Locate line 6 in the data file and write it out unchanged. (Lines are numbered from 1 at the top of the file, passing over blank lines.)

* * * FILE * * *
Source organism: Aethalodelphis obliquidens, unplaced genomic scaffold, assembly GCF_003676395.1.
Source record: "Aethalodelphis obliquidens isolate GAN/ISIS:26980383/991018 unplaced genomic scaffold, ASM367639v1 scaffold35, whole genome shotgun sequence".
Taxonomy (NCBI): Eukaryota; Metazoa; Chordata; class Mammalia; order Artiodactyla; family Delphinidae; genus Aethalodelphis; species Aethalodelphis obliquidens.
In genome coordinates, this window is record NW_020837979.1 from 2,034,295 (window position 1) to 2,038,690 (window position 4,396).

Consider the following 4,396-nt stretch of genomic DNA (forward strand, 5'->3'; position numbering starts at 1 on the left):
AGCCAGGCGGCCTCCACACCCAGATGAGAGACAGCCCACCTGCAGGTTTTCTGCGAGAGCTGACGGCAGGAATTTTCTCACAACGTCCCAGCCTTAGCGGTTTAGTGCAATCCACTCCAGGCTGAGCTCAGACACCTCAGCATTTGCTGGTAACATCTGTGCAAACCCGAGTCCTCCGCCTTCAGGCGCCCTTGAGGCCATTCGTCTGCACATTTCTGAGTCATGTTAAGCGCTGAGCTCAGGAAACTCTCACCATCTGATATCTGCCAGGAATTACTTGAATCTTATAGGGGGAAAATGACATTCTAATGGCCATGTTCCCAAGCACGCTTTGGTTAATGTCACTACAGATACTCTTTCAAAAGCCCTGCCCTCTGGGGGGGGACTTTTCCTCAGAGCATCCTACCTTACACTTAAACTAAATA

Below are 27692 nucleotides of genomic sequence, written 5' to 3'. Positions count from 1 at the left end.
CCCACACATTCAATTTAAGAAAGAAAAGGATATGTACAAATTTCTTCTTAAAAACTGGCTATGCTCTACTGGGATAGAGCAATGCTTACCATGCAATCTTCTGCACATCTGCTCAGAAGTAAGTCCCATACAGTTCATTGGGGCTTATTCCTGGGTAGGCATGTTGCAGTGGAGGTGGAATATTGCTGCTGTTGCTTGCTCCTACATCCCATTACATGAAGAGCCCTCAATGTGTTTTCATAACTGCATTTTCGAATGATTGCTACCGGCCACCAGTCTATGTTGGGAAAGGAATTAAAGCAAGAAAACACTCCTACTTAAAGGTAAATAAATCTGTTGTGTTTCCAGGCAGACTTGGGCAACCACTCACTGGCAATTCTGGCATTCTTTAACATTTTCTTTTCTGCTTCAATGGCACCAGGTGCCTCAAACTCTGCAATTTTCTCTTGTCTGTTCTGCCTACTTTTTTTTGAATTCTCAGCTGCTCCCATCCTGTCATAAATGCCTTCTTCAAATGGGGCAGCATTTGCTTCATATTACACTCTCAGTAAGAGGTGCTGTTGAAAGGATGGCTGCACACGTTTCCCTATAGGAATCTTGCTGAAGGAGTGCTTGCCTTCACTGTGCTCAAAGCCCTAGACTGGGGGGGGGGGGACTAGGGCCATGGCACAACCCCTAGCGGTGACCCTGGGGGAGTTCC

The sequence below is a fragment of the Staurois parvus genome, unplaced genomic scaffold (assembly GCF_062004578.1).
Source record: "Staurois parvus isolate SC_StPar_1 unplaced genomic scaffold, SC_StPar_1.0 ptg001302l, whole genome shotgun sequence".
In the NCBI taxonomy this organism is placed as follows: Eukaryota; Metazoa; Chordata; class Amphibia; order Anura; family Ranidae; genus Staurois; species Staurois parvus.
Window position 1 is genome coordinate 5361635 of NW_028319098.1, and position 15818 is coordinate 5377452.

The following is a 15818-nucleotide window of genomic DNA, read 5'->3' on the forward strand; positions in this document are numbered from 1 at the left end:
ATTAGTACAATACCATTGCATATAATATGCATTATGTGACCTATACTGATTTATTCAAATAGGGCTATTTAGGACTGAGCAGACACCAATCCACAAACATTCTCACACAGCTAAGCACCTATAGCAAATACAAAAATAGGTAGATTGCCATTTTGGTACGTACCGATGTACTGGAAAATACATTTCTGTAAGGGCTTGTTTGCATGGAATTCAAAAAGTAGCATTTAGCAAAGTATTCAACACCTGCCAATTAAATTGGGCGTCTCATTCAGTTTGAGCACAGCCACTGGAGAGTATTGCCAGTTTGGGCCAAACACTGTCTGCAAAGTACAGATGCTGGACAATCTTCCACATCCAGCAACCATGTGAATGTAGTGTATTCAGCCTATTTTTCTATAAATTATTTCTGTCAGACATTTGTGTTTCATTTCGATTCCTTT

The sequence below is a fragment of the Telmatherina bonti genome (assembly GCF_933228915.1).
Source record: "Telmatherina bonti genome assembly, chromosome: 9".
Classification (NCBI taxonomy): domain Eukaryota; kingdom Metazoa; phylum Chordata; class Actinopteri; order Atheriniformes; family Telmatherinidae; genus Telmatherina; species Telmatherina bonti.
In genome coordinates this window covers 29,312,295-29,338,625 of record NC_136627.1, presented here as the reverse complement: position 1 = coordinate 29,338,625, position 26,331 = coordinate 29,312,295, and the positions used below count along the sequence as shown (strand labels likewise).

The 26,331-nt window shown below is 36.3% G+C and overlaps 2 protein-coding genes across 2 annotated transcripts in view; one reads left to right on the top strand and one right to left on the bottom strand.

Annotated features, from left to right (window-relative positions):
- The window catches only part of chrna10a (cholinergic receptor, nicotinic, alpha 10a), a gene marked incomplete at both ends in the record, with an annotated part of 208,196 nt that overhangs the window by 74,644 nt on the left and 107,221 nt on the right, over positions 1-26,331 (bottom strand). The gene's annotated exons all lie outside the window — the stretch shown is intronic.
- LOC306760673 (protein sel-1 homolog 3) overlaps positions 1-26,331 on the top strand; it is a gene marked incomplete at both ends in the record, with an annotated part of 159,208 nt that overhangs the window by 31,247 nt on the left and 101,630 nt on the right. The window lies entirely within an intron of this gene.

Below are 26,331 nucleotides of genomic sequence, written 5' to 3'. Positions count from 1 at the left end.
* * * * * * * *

AGCCAGGCGGCCTCCACACCCAGATGAGAGACAGCCCACCTGCAGGTTTTCTGCGAGAGCTGACGGCAGGAATTTTCTCACAACGTCCCAGCCTTAGCGGTTTAGTGCAATCCACTCCAGGCTGAGCTCAGACACCTCAGCATTTGCTGGTAACATCTGTGCAAACCCGAGTCCTCCGCCTTCAGGCGCCCTTGAGGCCATTCGTCTGCACATTTCTGAGTCATGTTAAGCGCTGAGCTCAGGAAACTCTCACCATCTGATATCTGCCAGGAATTACTTGAATCTTATAGGGGGAAAATGACATTCTAATGGCCATGTTCCCAAGCACGCTTTGGTTAATGTCACTACAGATACTCTTTCAAAAGCCCTGCCCTCTGGGGGGGGACTTTTCCTCAGAGCATCCTACCTTACACTTAAACTAAATA